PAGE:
2. How would you rate the team you inherited on an A, B, C scale? What changes did you make? Did you hire anybody? Fire anybody? How would you rate the team when you left it on an A, B, C scale?
5. Why did you leave that job?
A Players decide to leave a job after being successful
B and C Players are pushed out of a job by a boss who did not value their contribution
Ask these simple questions for each job in the past 15 years, beginning with the earliest and working your way forward to the present day
It is very important to walk through their career history chronologically
The Who Interview takes three hours on average to conduct
Master Tactic #1: Interrupting
You have to interrupt the candidate
It is rude to not interrupt them because they will hurt their changes of having time to cover important events in their career
The good way to interrupt someone is to smile, match their enthusiasm, and use reflective listening to get them to stop talking without demoralizing them. “Wow! It sounds like that pig farm next to the corporate office smelled horrible!”
Master Tactic #2: The Three P’s
Questions you can use to clarify how valuable an accomplishment was in any context
1. How did your performance compare to the previous year’s performance?
2. How did your performance compare to the plan?
3. How did your performance compare to that of peers?
Master Tactic #3: Push Versus Pull
People who perform well are generally pulled to greater opportunities. People who perform poorly are often pushed out of their jobs
Master Tactic #4: Painting a picture
Put yourself in their shoes. Get curious to truly understand
Master Tactic #5: Stopping at the stop signs
The biggest indicator of someone lying is when you hear or see inconsistencies
Someone says “We did great in that role,” while shifting in his chair, looking down, or covering his mouth, that is a stop sign
Slam on the breaks, get curious, and see just how “great” they actually did
3. The focused interview
Focused interview guide
1. The purpose of this interview is to talk about ______ (fill in the blank with a specific outcome or competency)
2. What are your biggest accomplishments in this area during your career?
3. What are your insights into your biggest mistakes and lessons learned in this area?
It is focused on the outcomes and competencies of the scorecard, not some vague job description or manager’s intuition
Continue asking “What? How? Tell me more” until you understand what the person did and how he or she did it
Each interview should take 45 minutes to an hour
4. The reference interview
Don’t skip the references
Pick the references you would most like to speak to. Don’t just use the reference list the candidate gave you
Ask the candidate to set up the calls
Do about four and ask you colleagues to do three, for a total of seven reference interviews
Interview three past bosses, two peers or customers, and two subordinates
Reference interview guide
1. In what context did you work with the person?
2. What were the person’s biggest strengths?
3. What were the person’s biggest areas for improvement back then?
4. How would you rate his/her overall performance in that job on a 1–10 scale? What about his or her performance causes you to give that rating?
5. The person mentioned that he/she struggled with ____ in that job. Can you tell me more about that?
People don’t change that much. Past performance really is an indicator of future performance
A reference who hesitates is typically trying hard not to say something that will condemn your candidate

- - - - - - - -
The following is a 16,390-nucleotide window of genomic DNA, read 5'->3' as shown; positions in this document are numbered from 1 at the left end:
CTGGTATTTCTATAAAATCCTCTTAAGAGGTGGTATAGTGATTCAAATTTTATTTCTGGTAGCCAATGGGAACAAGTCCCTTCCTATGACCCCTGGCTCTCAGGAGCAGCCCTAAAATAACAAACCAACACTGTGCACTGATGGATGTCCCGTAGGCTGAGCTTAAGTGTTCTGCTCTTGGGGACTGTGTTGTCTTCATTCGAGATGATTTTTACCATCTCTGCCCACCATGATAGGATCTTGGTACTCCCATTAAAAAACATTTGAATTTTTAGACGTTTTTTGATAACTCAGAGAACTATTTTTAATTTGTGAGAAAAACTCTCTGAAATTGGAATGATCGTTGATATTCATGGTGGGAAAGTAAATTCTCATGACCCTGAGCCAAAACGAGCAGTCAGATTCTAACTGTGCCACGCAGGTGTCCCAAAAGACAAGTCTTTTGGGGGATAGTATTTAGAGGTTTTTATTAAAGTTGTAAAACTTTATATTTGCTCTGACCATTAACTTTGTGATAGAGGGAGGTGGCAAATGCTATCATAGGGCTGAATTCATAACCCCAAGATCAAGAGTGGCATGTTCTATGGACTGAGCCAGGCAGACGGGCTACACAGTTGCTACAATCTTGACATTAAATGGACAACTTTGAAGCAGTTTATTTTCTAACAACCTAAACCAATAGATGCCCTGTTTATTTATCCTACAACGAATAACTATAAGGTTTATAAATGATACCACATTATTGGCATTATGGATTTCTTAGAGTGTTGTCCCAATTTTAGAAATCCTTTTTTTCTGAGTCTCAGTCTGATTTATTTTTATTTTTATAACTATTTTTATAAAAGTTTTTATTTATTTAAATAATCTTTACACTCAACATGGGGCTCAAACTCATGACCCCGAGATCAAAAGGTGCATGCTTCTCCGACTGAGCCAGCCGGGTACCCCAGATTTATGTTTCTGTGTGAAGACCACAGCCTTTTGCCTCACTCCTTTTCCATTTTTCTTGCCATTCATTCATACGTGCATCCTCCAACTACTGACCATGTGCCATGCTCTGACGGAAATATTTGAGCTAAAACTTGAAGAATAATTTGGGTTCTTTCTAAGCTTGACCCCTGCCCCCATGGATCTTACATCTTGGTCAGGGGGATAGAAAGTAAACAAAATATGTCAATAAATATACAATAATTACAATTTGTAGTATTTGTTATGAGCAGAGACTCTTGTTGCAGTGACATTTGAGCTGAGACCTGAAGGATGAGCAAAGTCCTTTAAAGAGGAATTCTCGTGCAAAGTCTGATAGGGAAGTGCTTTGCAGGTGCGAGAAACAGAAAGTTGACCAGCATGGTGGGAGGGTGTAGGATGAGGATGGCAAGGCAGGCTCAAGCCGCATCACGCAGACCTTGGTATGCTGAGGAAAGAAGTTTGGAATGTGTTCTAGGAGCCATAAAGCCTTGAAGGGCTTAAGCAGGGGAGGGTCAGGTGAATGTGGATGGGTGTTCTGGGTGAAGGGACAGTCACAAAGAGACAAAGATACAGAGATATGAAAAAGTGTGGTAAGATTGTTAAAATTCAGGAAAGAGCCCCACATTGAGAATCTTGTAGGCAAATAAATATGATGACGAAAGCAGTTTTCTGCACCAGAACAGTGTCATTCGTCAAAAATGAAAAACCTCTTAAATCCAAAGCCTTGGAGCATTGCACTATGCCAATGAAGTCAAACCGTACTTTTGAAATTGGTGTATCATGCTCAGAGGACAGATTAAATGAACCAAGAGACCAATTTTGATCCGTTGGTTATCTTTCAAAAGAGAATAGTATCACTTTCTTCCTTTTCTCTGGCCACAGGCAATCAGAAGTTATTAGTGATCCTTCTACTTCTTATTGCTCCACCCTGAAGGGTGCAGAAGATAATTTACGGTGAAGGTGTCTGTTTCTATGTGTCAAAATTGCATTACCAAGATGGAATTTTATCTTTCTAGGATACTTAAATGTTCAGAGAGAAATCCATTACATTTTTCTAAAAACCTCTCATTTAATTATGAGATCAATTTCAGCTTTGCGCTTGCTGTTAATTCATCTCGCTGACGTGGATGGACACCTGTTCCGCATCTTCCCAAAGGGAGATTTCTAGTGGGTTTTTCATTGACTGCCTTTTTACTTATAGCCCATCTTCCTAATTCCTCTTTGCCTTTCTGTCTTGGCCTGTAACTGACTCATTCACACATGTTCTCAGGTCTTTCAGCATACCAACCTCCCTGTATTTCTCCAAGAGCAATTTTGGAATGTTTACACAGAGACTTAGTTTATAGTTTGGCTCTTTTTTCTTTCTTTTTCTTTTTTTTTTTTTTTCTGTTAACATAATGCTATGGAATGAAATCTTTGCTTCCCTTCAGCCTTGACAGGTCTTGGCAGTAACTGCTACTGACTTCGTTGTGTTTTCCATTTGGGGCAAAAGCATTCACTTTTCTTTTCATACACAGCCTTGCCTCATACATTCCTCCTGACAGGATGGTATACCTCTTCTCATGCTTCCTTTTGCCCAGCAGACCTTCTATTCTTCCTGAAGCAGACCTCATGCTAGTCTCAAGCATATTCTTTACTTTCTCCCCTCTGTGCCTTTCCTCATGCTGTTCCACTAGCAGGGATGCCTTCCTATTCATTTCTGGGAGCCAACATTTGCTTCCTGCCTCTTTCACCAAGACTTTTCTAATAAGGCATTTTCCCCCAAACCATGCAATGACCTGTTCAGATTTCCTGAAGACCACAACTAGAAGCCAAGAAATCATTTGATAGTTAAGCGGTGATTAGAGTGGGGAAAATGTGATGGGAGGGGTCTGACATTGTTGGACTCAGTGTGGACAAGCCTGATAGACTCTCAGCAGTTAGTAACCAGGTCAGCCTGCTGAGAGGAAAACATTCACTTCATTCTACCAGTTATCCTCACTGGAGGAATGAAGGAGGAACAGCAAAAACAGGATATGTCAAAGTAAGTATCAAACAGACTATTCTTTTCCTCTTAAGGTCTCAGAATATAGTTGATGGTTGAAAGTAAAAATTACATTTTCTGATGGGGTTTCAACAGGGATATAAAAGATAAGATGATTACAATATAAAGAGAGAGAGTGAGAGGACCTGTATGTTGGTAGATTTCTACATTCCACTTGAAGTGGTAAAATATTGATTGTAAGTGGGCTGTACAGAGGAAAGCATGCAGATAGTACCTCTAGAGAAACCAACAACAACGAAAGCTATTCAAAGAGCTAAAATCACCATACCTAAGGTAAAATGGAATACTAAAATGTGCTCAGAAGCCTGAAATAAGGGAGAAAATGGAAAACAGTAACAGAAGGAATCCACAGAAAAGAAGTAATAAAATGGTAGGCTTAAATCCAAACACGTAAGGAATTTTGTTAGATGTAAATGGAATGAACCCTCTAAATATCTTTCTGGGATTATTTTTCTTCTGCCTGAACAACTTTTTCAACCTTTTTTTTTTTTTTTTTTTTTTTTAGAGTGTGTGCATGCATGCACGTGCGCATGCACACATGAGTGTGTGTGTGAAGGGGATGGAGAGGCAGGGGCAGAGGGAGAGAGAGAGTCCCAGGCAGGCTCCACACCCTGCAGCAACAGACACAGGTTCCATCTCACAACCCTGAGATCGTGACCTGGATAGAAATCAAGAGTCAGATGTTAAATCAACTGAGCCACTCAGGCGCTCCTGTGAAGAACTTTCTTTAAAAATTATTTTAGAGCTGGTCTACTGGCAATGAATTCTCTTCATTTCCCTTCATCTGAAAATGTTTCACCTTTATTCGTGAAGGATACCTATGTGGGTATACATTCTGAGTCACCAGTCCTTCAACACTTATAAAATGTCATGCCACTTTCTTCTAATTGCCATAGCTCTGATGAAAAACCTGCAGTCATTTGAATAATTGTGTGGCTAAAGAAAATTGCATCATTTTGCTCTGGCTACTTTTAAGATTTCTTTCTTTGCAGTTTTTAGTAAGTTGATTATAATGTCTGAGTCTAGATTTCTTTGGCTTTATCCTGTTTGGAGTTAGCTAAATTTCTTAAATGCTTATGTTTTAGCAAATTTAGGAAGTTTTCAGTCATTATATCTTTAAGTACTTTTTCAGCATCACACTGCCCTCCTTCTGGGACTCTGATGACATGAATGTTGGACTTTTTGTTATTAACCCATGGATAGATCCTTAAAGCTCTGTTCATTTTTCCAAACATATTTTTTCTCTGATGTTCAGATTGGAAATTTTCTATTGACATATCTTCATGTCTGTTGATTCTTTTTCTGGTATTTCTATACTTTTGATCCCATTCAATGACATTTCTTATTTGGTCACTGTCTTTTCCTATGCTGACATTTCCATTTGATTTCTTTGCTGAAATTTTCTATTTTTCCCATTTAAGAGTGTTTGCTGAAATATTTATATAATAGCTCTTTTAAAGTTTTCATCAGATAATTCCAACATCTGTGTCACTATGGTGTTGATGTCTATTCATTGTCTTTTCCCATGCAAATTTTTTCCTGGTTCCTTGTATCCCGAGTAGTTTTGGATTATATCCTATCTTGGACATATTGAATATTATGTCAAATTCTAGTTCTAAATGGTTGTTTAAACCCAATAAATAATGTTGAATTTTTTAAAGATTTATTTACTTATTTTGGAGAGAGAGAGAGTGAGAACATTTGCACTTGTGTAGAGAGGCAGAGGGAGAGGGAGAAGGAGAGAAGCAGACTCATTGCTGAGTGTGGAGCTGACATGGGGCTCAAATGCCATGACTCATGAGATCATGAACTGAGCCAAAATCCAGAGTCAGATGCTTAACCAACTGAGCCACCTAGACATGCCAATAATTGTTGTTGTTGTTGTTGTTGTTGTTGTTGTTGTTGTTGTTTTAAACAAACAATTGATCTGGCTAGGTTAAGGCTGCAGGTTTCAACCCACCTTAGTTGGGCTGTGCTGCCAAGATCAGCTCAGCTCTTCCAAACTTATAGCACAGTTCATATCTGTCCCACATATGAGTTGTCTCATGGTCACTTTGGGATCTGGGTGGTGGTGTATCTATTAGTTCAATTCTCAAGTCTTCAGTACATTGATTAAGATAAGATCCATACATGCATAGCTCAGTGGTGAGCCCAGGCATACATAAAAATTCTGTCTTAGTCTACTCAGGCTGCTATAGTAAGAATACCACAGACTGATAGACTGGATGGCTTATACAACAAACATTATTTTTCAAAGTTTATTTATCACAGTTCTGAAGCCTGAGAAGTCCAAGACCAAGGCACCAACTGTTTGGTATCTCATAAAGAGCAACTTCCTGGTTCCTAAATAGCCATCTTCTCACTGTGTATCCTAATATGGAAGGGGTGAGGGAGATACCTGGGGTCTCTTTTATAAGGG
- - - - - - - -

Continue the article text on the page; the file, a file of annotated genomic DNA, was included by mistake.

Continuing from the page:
Suspend your judgment during the interview and get curious
Red flags: does not mention past failures, exaggerates answers, takes credit for the work of others, speaks poorly off past bosses, cannot explain job moves, more interested in compensation and benefits than in the job itself, tries too hard to look like an expert, self-absorbed
The key to successfully selling your candidate to join your company is putting yourself in his or her shoes. Care about what they care about
Candidates care about the five F’s: fit, family, freedom, fortune, and fun
Fit: tie the company’s vision, needs, and culture with the candidate’s goals, strengths, and values
How to install the A method for hiring in your company
1. Make people a top priority
Spend 60% of your time thinking about people
2. Follow the A Method yourself
3. Build support among your executive team or peers
4. Cast a clear vision for the organization and reinforce it through every communication with the broader team
“We are going to win with A Players”
“We will succeed because we have an A Player in every role”
“Our people will serve our customers far better than the competition because our people are all A Players”
5. Train your team on best practices
6. Remove barriers that impede success
7. Implement new policies that support the change
Place the following outcome on every manager’s scorecard: “Achieve a hiring success rate of 90 percent or greater. Build and retain a team composed of 90 percent or more A Players by a certain date.”
Require a scorecard for every job requisition
Require a Who Interview and a rated scorecard before an offer can be made
8. Recognize and reward those who use the method and achieve results
9. Remove managers who are not on board
10. Celebrate wins and plan for more change
An A Player is someone who accomplishes the goals on the scorecard, which only the top 10 percent of the people in the relevant labor pool could accomplish
Investors have the tendency to invest in CEOs who demonstrate openness to feedback, possess great listening skills, and treat people with respect
CEOs move quickly, act aggressively, work hard, demonstrate persistence, and set high standards and hold people accountable to them. This type of CEO is successful 100 percent of the time
To figure out the scorecard for what matters in a job, just think about what success looks like for the role and how you could measure it through metrics or observation